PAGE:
Jeff Nelson

Contact Info:
AP&M Building, Room 3832
University of California
9500 Gilman Drive
La Jolla, CA 92093-0130

Phone: (858) 822-7787

Organisms that live on the surface of the planet experience daily cycles of light and dark as the earth rotates on its axis. As a result, they have evolved endogenous molecular mechanisms that predict natural cycles and improve their fitness by adjusting behavior and physiology to align with the diurnal rhythm. Plants are no exception to this principle, as they possess a variety of complex genetic autoregulatory feedback loops that confer an approximately 24-hour circadian period and regulate processes such as growth, flowering time, stomatal opening, and CO2 assimilation. Previous research in the plant reference organism, Arabidopsis thaliana, has led to the identification of numerous genes that make up the oscillatory core of these feedback loops. However, it is likely that additional components remain undiscovered because individual loss-of-function mutations have little effect due to genetic redundancy. This complicates the identification and characterization of new circadian components; traditional forward mutagenesis screens presently yield only additional alleles of already identified clock genes. Thus, I plan to undertake large-scale reverse genetic approaches in order to discover previously unknown clock components. Additionally, innovative technologies such as chromatin immunoprecipitation (ChIP) coupled with massively parallel micro-read sequencing will be invaluable in discerning new clock members and defining transcriptional networks of the Arabidopsis circadian clock. My co-advisors are Dr. Steve Kay and Dr. Joe Ecker.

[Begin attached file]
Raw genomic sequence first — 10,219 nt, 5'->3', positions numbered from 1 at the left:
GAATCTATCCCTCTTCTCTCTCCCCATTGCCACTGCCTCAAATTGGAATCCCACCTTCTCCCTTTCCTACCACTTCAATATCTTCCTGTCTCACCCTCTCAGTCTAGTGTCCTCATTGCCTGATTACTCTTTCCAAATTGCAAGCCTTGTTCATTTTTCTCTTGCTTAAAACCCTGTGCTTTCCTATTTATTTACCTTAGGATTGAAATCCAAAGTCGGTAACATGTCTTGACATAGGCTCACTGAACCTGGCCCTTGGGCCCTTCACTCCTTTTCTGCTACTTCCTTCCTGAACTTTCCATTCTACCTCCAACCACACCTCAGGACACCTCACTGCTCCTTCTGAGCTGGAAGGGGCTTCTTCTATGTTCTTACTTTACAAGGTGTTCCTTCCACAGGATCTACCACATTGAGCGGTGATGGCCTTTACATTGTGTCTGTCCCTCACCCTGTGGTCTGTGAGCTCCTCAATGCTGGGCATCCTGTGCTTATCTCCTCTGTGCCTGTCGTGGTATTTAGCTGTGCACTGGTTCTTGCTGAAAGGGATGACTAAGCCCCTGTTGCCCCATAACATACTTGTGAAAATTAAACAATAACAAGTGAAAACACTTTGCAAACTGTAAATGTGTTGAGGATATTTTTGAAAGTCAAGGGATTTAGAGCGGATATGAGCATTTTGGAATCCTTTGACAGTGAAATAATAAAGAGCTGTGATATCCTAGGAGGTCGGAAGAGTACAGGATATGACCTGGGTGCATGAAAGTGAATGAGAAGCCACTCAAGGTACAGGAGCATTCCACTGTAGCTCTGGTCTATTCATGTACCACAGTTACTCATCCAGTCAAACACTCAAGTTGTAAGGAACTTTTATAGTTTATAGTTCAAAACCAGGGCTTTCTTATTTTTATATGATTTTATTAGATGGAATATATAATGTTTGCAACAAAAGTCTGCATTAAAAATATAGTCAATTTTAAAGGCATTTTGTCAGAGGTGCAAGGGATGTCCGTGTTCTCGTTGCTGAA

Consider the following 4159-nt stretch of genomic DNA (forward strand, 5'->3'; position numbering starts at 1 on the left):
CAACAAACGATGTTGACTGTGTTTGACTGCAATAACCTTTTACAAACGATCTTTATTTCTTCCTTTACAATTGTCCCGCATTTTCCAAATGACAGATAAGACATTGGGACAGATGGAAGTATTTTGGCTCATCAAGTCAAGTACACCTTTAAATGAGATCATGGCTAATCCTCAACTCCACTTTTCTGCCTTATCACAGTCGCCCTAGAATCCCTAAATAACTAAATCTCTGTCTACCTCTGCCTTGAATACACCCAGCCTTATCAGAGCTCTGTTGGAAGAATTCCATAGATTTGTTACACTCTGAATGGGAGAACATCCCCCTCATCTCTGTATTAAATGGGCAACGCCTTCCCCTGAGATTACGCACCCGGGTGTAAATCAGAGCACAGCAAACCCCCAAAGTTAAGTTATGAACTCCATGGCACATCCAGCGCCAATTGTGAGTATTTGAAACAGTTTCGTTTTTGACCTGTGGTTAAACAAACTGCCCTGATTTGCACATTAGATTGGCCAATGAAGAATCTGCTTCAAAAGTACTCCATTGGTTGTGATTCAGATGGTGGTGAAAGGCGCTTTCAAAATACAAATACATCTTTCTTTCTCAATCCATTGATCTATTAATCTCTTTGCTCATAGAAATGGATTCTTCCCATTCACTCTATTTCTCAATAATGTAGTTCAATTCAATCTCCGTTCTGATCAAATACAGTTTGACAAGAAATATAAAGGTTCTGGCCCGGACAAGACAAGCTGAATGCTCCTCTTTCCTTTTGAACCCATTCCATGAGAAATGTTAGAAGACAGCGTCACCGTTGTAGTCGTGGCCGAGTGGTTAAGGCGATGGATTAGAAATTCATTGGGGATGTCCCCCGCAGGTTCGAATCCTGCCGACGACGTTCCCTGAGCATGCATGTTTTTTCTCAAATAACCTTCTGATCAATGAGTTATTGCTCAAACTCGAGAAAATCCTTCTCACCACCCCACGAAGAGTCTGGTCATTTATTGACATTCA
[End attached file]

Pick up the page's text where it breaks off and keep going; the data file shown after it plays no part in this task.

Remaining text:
B.S. Biochemistry & Neurobiology
University of Wisconsin - Madison

Kay Lab:

Ecker Lab: